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5 Most Important Sales KPIs for Maximal Customer Retention

By Marcel Deer
Kelly Hendrickse - Editor for BeProfit
Edited by Kelly Hendrickse

Updated April 24, 2023.

Man showing the concept of Customer Retention, Customer Acquisition, Customer Magnet

No business wants to lose customers. But when customers are not engaged, whether it's because your business's site is unintuitive or your marketing doesn't appeal to them, they are more likely to move on.

So, understanding trends about past customers and the most engaged customers can help improve customer retention. This is where Key Performance Indicators (KPIs) are most vital. KPIs offer targets for teams to achieve, track goal progress, and provide insights that can help businesses grow. Let's explore some important sales KPIs for customer retention.

» Learn how to better understand your customers

1. Customer Churn Rate

The customer churn rate is the ideal metric to consider if you're looking to track how many customers are leaving versus how many stay. This should be measured for a specified period—annually, monthly, weekly, or even daily.

Customer Churn Rate (%) =

Number of Lost Customers / Number of Customers Before x 100

Typically, a higher customer churn rate results in low customer retention because it means you're losing customers often. But it can be a great way to assess where your business is succeeding and where it may need to alter your strategies. For example, if numerous customers left after a particular marketing campaign, you can use this to improve your strategies for future campaigns.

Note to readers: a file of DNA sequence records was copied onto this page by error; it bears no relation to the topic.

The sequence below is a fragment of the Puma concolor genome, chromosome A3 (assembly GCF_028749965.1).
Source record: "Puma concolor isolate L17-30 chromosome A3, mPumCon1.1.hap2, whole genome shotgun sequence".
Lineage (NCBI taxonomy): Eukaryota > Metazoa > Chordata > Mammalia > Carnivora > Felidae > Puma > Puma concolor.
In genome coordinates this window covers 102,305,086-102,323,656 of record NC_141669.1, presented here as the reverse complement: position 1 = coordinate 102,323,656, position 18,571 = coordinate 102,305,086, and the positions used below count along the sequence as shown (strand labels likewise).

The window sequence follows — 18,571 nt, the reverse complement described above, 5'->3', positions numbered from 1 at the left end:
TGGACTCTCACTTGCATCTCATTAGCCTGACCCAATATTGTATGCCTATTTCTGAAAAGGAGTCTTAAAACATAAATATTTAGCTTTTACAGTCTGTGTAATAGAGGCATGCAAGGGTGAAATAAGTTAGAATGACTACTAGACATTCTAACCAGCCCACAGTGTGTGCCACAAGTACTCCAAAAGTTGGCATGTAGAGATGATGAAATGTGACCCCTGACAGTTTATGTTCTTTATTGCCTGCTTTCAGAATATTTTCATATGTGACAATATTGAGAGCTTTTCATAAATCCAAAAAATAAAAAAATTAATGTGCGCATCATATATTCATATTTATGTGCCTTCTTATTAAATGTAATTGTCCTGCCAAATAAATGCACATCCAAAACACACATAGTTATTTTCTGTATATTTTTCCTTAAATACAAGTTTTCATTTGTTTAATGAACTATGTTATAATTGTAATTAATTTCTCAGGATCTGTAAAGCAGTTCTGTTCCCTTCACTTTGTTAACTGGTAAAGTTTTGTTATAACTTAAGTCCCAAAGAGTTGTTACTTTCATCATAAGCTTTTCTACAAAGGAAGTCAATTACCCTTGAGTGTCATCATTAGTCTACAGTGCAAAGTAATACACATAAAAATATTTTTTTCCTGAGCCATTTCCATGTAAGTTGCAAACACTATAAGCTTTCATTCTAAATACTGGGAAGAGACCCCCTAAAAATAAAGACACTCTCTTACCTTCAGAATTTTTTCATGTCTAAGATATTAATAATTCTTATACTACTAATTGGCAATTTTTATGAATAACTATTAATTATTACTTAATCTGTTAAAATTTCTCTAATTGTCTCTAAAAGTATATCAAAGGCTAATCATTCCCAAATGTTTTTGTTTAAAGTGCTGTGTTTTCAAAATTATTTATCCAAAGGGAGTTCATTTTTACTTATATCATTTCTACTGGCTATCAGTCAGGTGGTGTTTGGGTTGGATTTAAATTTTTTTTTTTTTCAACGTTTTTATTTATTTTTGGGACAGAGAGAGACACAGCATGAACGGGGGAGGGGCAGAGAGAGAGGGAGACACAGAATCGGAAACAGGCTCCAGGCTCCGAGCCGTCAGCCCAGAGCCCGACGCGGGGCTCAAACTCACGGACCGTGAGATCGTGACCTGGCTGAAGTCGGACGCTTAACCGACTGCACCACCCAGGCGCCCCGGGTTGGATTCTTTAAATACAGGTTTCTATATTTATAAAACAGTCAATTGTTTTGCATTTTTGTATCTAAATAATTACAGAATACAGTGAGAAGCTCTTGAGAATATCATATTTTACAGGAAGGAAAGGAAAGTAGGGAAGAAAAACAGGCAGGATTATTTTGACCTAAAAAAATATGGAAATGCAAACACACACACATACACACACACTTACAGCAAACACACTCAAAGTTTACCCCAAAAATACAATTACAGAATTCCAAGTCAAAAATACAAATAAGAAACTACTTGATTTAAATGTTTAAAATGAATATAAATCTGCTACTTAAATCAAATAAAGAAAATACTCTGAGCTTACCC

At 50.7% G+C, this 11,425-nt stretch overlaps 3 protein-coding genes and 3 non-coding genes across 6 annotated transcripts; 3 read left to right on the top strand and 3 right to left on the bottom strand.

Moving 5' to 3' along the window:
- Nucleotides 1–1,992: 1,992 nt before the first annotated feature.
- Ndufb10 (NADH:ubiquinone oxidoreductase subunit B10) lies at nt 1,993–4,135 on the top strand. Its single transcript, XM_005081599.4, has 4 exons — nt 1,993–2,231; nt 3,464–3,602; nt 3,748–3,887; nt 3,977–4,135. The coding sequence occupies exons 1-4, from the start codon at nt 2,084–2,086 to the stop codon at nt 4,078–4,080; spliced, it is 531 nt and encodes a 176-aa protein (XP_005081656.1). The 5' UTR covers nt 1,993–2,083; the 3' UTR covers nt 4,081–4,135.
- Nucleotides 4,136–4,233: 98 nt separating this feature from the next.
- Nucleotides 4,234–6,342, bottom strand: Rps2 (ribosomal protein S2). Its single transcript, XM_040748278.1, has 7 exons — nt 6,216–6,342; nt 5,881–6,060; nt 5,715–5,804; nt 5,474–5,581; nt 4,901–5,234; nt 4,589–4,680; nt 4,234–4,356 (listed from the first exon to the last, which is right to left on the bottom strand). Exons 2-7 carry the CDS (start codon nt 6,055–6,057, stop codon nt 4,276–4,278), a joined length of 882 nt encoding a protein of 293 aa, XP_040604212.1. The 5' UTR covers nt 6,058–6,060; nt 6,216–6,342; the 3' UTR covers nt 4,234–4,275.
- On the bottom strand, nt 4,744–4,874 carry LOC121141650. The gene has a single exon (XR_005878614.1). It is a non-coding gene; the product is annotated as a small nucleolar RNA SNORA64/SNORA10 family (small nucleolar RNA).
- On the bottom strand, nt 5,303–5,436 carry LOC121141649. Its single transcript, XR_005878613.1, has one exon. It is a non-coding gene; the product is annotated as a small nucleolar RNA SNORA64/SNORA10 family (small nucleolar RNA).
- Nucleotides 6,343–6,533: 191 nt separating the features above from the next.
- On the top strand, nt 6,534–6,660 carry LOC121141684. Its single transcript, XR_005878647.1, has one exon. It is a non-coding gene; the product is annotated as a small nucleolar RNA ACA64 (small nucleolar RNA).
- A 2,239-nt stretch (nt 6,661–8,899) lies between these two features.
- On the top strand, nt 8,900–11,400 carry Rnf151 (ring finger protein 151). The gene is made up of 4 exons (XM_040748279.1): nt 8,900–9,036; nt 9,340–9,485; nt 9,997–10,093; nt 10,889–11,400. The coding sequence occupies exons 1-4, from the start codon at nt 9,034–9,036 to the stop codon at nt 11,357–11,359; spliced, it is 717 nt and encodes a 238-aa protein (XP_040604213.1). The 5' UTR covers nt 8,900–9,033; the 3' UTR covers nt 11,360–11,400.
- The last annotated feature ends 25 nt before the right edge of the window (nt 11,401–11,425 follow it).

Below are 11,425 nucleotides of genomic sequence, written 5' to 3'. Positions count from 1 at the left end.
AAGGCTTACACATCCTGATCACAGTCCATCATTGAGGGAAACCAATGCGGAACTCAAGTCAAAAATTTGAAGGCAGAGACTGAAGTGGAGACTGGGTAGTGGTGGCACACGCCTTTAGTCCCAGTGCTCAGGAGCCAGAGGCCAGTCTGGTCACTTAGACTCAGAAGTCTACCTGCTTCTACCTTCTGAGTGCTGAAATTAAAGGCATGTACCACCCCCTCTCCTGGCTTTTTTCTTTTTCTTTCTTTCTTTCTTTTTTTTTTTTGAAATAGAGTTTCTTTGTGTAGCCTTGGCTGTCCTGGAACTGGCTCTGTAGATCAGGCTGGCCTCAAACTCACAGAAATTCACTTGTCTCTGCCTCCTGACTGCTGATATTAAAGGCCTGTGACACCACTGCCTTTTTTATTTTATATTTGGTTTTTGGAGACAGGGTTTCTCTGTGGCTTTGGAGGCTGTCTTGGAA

2. Sales Cycle Length

Now, you may have many potential customers, but how many of them result in a sale? This is where understanding your business's sales cycle length can help. It measures the time it takes for prospective customers to close a deal with you.

Sales Cycle Length =

Number of Days To Make Sale / Number of Sales Made

The goal should be to reduce the sales cycle length because if more purchases are made in shorter periods, your bottom line is impacted positively. However, business-to-business sales generally have longer cycles because they involve multiple people consulting with one another before closing a deal, as opposed to an individual customer deciding to make a purchase.

Longer sales cycles could lead to lower customer retention. For example, if your target market doesn't know your company well, their hesitancy may be higher, which means the sales cycle will be longer, and a completed purchase will be less likely.

3. Average Conversion Rate

A conversion rate calculates how many site visits result in desired actions (conversions), like completing a purchase or signing up for a newsletter. This should usually be measured over consistent periods of time (like, weekly or monthly). Across multiple industries, the average conversion rate is 2.5%, so anything below this could impact your customer retention and profits negatively.

Average Conversion Rate (%) =

Number of Conversions / Total Number of Visitors x 100

Knowing your business's average conversion rate will allow you to track the success of the various steps you’ve taken along the way. For example, if you have a high conversion rate, you can deduce that the amount of money you've put into advertising has paid off.